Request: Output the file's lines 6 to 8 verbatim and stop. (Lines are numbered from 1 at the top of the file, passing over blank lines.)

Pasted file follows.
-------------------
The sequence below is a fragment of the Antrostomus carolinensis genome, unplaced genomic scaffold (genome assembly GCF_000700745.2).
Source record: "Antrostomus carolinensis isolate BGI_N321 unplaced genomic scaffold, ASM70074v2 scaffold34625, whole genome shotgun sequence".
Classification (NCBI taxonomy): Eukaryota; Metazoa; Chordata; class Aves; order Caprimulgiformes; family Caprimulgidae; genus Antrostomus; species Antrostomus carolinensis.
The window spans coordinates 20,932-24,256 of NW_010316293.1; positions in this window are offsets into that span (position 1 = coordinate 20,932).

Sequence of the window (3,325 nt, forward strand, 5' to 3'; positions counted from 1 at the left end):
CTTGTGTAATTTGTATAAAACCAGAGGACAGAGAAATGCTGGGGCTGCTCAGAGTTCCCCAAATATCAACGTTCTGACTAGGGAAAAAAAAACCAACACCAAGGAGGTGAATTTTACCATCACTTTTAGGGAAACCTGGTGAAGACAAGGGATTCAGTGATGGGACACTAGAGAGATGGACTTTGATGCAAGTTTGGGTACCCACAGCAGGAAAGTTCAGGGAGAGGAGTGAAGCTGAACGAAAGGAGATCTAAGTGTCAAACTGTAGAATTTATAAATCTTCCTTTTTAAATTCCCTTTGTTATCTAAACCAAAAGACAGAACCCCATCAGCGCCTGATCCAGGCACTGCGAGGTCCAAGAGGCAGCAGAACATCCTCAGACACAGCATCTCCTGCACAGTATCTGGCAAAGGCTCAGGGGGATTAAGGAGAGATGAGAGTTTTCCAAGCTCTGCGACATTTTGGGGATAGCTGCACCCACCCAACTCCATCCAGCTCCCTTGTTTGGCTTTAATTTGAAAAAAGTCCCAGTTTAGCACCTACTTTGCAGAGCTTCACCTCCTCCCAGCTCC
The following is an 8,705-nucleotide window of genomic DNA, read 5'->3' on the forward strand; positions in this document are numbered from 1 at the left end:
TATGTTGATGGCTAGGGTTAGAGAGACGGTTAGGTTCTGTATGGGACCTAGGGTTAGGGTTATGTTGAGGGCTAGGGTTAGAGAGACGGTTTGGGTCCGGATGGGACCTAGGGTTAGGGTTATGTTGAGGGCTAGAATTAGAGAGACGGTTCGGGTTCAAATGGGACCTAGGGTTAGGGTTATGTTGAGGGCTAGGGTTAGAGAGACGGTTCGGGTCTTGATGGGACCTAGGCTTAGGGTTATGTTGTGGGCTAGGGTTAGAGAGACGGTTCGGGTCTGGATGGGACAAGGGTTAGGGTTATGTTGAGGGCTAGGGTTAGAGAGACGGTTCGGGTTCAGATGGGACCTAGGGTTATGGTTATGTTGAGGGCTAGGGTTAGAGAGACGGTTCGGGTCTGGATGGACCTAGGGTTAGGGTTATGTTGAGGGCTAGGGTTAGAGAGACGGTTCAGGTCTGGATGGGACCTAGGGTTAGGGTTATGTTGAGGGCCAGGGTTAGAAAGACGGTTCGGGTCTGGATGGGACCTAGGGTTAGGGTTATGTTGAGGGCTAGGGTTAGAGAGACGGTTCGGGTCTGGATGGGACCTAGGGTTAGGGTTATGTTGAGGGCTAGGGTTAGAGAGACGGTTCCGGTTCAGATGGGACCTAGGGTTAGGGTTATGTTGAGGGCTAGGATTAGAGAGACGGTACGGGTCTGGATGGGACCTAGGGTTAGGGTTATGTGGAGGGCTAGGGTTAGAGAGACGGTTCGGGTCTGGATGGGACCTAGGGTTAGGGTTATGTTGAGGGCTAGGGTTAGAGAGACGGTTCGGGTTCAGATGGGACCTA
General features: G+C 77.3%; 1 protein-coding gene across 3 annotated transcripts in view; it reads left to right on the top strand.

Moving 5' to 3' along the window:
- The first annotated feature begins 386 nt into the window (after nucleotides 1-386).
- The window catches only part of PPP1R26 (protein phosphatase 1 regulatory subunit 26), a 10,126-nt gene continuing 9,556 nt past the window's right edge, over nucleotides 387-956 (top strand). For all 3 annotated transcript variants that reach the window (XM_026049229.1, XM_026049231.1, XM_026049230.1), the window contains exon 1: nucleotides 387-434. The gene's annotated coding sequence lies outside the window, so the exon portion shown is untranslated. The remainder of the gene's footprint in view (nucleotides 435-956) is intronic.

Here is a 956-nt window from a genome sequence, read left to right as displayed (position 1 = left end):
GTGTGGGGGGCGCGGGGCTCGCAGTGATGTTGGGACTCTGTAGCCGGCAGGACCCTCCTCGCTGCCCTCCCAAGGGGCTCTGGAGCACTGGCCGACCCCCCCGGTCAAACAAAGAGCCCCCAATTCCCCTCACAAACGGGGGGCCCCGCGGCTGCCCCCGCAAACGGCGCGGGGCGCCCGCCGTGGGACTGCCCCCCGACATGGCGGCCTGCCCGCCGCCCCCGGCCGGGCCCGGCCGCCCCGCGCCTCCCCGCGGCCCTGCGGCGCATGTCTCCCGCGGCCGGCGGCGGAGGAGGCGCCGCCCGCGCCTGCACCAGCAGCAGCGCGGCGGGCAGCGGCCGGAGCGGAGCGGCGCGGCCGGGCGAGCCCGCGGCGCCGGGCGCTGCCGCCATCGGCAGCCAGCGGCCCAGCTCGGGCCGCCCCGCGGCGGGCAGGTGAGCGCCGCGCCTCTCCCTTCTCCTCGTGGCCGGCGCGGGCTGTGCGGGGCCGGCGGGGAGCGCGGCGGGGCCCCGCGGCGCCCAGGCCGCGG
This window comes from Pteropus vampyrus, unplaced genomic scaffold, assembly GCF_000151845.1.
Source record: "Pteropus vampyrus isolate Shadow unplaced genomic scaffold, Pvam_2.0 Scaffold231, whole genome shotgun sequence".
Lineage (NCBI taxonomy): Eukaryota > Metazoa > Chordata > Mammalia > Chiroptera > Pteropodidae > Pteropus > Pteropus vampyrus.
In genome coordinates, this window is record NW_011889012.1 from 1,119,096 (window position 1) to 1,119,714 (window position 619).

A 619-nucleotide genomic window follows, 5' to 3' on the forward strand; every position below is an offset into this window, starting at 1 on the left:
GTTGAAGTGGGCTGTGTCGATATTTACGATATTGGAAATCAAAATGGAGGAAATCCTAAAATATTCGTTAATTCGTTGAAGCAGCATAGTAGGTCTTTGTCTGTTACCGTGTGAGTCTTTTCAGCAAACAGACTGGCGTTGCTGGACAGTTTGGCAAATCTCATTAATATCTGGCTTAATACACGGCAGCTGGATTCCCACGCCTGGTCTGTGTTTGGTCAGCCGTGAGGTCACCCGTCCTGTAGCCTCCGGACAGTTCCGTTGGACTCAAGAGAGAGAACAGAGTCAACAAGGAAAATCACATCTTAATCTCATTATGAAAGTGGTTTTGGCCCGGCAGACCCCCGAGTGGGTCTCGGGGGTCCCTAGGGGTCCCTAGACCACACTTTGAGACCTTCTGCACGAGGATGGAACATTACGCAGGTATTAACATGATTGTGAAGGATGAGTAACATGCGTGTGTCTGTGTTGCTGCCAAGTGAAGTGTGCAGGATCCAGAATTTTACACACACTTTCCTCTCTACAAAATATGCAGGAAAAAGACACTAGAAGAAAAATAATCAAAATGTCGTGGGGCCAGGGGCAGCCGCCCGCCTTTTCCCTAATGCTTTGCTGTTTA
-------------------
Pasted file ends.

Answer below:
CTTGTGTAATTTGTATAAAACCAGAGGACAGAGAAATGCTGGGGCTGCTCAGAGTTCCCCAAATATCAACGTTCTGACTAGGGAAAAAAAAACCAACACCAAGGAGGTGAATTTTACCATCACTTTTAGGGAAACCTGGTGAAGACAAGGGATTCAGTGATGGGACACTAGAGAGATGGACTTTGATGCAAGTTTGGGTACCCACAGCAGGAAAGTTCAGGGAGAGGAGTGAAGCTGAACGAAAGGAGATCTAAGTGTCAAACTGTAGAATTTATAAATCTTCCTTTTTAAATTCCCTTTGTTATCTAAACCAAAAGACAGAACCCCATCAGCGCCTGATCCAGGCACTGCGAGGTCCAAGAGGCAGCAGAACATCCTCAGACACAGCATCTCCTGCACAGTATCTGGCAAAGGCTCAGGGGGATTAAGGAGAGATGAGAGTTTTCCAAGCTCTGCGACATTTTGGGGATAGCTGCACCCACCCAACTCCATCCAGCTCCCTTGTTTGGCTTTAATTTGAAAAAAGTCCCAGTTTAGCACCTACTTTGCAGAGCTTCACCTCCTCCCAGCTCC
The following is an 8,705-nucleotide window of genomic DNA, read 5'->3' on the forward strand; positions in this document are numbered from 1 at the left end:
TATGTTGATGGCTAGGGTTAGAGAGACGGTTAGGTTCTGTATGGGACCTAGGGTTAGGGTTATGTTGAGGGCTAGGGTTAGAGAGACGGTTTGGGTCCGGATGGGACCTAGGGTTAGGGTTATGTTGAGGGCTAGAATTAGAGAGACGGTTCGGGTTCAAATGGGACCTAGGGTTAGGGTTATGTTGAGGGCTAGGGTTAGAGAGACGGTTCGGGTCTTGATGGGACCTAGGCTTAGGGTTATGTTGTGGGCTAGGGTTAGAGAGACGGTTCGGGTCTGGATGGGACAAGGGTTAGGGTTATGTTGAGGGCTAGGGTTAGAGAGACGGTTCGGGTTCAGATGGGACCTAGGGTTATGGTTATGTTGAGGGCTAGGGTTAGAGAGACGGTTCGGGTCTGGATGGACCTAGGGTTAGGGTTATGTTGAGGGCTAGGGTTAGAGAGACGGTTCAGGTCTGGATGGGACCTAGGGTTAGGGTTATGTTGAGGGCCAGGGTTAGAAAGACGGTTCGGGTCTGGATGGGACCTAGGGTTAGGGTTATGTTGAGGGCTAGGGTTAGAGAGACGGTTCGGGTCTGGATGGGACCTAGGGTTAGGGTTATGTTGAGGGCTAGGGTTAGAGAGACGGTTCCGGTTCAGATGGGACCTAGGGTTAGGGTTATGTTGAGGGCTAGGATTAGAGAGACGGTACGGGTCTGGATGGGACCTAGGGTTAGGGTTATGTGGAGGGCTAGGGTTAGAGAGACGGTTCGGGTCTGGATGGGACCTAGGGTTAGGGTTATGTTGAGGGCTAGGGTTAGAGAGACGGTTCGGGTTCAGATGGGACCTA